A paper ranking colleges based on their perceived desirability among high school seniors places UC Berkeley 27th among national universities.
“A Revealed Preference Ranking of U.S. Colleges and Universities,” published in February’s edition of the Quarterly Journal of Economics, aims to rank colleges based on “students’ revealed preferences.” The paper used a tournament-style methodology to rank more desirable colleges in a similar fashion to winners of a sports match.
“We saw this as an opportunity to use ways of ranking players in games and sports,” said Mark Glickman, a professor at Boston University and contributor to the project. “We took that logic and placed it onto what’s done for choosing schools.”
This design allowed the professors to estimate the probability that, given a set of schools to choose from after being admitted, a student will choose a specific college. After collecting data on the preferences of 3,240 competitive high school graduates from 2004, the researchers were able to compile a list of college rankings in order of how likely the colleges were to be chosen.
UC Berkeley, ranked 27th, falls between Middlebury College and the University of Chicago, meaning that students are more likely to choose UC Berkeley over University of Chicago but less likely to choose it over Middlebury.
According to Glickman, this new method of ranking is more accurate than established and highly practiced methods like comparing admission and matriculation rates. Because the rankings are based on elements founded strictly in desirability to each individual, they are not intended as an indicator of the quality of a college but rather the likelihood of a student choosing to attend.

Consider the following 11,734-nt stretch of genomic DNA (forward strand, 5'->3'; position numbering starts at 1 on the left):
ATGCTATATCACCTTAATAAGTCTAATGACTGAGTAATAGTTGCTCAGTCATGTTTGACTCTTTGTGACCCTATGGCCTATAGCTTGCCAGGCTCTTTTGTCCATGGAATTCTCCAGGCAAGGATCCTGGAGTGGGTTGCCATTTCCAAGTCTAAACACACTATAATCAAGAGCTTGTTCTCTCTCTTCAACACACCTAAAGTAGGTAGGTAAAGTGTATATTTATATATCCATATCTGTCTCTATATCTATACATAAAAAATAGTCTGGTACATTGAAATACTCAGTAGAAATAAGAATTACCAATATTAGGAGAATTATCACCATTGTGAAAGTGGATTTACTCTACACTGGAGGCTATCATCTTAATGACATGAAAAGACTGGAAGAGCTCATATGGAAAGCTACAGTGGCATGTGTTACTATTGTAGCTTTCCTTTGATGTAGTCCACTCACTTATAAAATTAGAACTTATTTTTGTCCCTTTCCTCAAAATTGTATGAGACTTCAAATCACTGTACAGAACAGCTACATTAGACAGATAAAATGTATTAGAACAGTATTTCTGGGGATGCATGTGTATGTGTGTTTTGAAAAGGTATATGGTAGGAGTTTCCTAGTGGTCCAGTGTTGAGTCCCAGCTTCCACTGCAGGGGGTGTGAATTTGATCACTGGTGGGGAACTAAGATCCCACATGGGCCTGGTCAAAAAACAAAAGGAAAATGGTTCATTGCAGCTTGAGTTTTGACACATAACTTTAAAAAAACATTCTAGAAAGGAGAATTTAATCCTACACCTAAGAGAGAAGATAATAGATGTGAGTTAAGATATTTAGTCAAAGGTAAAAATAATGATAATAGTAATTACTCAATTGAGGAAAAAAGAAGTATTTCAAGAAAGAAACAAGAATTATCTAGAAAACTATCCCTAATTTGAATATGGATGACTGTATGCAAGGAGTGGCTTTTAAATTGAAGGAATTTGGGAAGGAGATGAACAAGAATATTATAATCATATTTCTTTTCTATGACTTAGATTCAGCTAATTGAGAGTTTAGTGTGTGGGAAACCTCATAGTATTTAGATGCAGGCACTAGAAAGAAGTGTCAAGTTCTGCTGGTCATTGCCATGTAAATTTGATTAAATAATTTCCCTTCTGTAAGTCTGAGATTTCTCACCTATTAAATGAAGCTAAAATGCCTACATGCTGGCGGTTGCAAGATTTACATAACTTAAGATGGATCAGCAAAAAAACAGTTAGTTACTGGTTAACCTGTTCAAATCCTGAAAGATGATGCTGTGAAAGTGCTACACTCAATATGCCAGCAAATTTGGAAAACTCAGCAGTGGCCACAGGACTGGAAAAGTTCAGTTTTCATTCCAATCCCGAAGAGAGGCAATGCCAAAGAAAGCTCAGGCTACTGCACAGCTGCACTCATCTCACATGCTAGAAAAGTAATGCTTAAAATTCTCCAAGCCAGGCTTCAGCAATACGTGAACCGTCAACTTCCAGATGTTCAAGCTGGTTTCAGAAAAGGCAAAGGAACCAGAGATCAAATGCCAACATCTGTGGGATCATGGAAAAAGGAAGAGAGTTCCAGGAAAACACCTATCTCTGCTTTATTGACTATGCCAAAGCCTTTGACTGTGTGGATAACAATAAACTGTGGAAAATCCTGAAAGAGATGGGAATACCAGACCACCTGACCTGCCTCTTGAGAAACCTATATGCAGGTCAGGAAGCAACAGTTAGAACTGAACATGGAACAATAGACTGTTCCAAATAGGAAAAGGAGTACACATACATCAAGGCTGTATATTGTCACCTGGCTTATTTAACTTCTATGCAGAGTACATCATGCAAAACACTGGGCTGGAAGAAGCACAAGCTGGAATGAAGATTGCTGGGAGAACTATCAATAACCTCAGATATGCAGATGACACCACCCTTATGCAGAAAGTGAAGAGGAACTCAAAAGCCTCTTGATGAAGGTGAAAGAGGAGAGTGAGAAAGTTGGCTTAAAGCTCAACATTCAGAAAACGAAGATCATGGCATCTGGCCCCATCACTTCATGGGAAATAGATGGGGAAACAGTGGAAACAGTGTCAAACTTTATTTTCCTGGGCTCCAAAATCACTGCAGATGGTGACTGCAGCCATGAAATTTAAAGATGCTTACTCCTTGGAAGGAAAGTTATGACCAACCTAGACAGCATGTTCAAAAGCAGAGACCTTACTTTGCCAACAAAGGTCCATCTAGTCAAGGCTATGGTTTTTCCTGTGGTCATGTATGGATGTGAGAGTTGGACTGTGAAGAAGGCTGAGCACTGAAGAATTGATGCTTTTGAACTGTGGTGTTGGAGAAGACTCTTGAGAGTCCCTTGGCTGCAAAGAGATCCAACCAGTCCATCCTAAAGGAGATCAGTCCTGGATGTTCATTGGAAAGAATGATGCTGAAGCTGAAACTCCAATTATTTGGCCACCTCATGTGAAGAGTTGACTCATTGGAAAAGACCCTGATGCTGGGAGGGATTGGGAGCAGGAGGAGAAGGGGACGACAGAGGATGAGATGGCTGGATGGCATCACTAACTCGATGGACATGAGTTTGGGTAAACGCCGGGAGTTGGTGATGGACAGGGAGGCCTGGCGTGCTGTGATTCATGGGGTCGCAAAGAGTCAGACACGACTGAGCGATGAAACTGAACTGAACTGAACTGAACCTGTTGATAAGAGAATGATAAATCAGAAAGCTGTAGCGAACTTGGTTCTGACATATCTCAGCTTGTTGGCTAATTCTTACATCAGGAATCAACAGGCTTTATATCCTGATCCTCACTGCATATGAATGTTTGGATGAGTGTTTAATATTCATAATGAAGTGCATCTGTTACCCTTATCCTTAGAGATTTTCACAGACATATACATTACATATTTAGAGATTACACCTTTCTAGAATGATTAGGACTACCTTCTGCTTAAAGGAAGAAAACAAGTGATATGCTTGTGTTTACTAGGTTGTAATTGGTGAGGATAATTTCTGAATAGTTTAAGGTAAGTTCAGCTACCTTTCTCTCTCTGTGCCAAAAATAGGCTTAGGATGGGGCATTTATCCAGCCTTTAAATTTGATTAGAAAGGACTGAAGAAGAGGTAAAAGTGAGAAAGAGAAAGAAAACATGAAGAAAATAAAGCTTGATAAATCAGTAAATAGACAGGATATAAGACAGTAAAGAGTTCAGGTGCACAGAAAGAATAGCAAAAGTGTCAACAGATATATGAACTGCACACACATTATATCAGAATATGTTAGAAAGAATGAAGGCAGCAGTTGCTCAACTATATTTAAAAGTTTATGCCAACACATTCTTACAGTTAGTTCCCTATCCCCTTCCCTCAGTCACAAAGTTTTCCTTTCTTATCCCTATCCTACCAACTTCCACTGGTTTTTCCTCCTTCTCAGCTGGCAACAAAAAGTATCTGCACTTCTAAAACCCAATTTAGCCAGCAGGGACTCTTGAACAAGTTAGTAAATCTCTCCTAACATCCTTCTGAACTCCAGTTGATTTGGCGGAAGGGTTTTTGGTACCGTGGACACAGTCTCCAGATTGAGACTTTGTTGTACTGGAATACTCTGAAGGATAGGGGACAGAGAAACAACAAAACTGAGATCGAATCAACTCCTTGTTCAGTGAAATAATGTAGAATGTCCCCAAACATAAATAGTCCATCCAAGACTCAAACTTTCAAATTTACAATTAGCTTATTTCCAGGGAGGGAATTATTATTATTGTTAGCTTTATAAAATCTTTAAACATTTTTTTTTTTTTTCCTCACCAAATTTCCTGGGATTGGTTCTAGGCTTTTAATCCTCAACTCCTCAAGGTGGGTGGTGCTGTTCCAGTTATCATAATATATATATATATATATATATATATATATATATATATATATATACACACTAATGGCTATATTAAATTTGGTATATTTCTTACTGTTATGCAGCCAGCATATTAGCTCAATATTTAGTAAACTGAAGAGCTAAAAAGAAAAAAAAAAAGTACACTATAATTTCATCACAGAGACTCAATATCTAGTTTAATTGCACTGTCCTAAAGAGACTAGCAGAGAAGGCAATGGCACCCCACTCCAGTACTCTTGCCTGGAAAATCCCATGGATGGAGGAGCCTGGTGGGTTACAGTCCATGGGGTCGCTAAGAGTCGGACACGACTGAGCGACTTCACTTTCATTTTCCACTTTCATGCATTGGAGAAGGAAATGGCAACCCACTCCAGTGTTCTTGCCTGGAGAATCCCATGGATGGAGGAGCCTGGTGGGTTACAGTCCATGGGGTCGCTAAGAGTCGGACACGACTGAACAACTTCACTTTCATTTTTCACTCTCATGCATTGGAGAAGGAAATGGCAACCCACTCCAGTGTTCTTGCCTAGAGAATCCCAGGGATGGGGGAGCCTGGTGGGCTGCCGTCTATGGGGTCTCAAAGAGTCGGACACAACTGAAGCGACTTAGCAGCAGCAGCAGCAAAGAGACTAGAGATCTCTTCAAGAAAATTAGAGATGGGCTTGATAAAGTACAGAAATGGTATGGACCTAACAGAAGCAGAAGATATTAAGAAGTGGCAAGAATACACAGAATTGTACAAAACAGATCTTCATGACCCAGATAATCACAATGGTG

“What we’re doing is a very pure approach of asking what are the schools that people actually prefer to go to,” Glickman said. “It’s a very different process, and we were much more direct about it.”
The researchers also defended their new method by claiming that it is not susceptible to the manipulation of admissions rate and matriculation rate statistics. The paper recommends its alternative ranking methods as a substitute to metrics used in more popular college-rating systems.
Within the past year, four colleges have admitted to publishing inaccurate data regarding their incoming classes. According to U.S. News & World Report, Emory University willingly supplied falsified statistics that influenced its ranking for a decade.
According to Glickman, these new college rankings have the potential to change the way that schools are assessed in future years and shift the focus away from arbitrary statistics.
“Our hope is that the way we look at students’ choices is a natural and robust way of ranking colleges,” Glickman said. “This kind of work could end up playing an important role in being able to evaluate colleges.”